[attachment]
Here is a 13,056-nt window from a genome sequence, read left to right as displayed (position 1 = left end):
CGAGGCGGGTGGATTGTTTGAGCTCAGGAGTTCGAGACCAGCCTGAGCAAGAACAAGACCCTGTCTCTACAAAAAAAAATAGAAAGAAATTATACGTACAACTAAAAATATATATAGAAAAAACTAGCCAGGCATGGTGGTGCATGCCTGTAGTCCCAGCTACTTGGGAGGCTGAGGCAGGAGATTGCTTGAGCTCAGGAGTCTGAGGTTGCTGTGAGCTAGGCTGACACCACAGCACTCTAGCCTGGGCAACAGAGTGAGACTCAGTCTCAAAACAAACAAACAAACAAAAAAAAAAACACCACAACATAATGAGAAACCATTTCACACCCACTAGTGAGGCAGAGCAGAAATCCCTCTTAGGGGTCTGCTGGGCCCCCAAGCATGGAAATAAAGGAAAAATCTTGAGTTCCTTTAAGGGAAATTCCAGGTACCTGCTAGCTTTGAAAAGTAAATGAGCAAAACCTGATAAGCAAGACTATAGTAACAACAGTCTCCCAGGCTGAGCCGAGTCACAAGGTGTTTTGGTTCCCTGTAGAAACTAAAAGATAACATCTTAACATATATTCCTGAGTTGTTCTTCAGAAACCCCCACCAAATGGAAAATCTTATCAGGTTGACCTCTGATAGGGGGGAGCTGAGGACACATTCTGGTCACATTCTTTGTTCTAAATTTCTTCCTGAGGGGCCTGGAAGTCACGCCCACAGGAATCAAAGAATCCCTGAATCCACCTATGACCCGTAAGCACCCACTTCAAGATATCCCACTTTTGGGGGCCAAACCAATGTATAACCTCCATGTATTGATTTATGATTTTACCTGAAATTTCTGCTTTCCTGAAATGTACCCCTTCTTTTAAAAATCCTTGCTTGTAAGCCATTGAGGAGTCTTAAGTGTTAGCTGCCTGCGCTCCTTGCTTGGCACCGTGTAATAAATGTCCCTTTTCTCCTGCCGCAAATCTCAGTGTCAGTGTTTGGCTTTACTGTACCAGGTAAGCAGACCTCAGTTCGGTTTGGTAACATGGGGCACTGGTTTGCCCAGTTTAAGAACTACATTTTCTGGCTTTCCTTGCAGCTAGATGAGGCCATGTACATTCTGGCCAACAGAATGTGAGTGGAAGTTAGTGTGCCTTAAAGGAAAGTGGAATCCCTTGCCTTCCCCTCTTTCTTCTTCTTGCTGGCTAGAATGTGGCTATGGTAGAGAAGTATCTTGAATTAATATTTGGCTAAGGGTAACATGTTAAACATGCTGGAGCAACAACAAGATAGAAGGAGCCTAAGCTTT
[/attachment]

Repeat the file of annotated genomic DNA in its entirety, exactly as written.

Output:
Here is a 13,056-nt window from a genome sequence, read left to right as displayed (position 1 = left end):
CGAGGCGGGTGGATTGTTTGAGCTCAGGAGTTCGAGACCAGCCTGAGCAAGAACAAGACCCTGTCTCTACAAAAAAAAATAGAAAGAAATTATACGTACAACTAAAAATATATATAGAAAAAACTAGCCAGGCATGGTGGTGCATGCCTGTAGTCCCAGCTACTTGGGAGGCTGAGGCAGGAGATTGCTTGAGCTCAGGAGTCTGAGGTTGCTGTGAGCTAGGCTGACACCACAGCACTCTAGCCTGGGCAACAGAGTGAGACTCAGTCTCAAAACAAACAAACAAACAAAAAAAAAAACACCACAACATAATGAGAAACCATTTCACACCCACTAGTGAGGCAGAGCAGAAATCCCTCTTAGGGGTCTGCTGGGCCCCCAAGCATGGAAATAAAGGAAAAATCTTGAGTTCCTTTAAGGGAAATTCCAGGTACCTGCTAGCTTTGAAAAGTAAATGAGCAAAACCTGATAAGCAAGACTATAGTAACAACAGTCTCCCAGGCTGAGCCGAGTCACAAGGTGTTTTGGTTCCCTGTAGAAACTAAAAGATAACATCTTAACATATATTCCTGAGTTGTTCTTCAGAAACCCCCACCAAATGGAAAATCTTATCAGGTTGACCTCTGATAGGGGGGAGCTGAGGACACATTCTGGTCACATTCTTTGTTCTAAATTTCTTCCTGAGGGGCCTGGAAGTCACGCCCACAGGAATCAAAGAATCCCTGAATCCACCTATGACCCGTAAGCACCCACTTCAAGATATCCCACTTTTGGGGGCCAAACCAATGTATAACCTCCATGTATTGATTTATGATTTTACCTGAAATTTCTGCTTTCCTGAAATGTACCCCTTCTTTTAAAAATCCTTGCTTGTAAGCCATTGAGGAGTCTTAAGTGTTAGCTGCCTGCGCTCCTTGCTTGGCACCGTGTAATAAATGTCCCTTTTCTCCTGCCGCAAATCTCAGTGTCAGTGTTTGGCTTTACTGTACCAGGTAAGCAGACCTCAGTTCGGTTTGGTAACATGGGGCACTGGTTTGCCCAGTTTAAGAACTACATTTTCTGGCTTTCCTTGCAGCTAGATGAGGCCATGTACATTCTGGCCAACAGAATGTGAGTGGAAGTTAGTGTGCCTTAAAGGAAAGTGGAATCCCTTGCCTTCCCCTCTTTCTTCTTCTTGCTGGCTAGAATGTGGCTATGGTAGAGAAGTATCTTGAATTAATATTTGGCTAAGGGTAACATGTTAAACATGCTGGAGCAACAACAAGATAGAAGGAGCCTAAGCTTT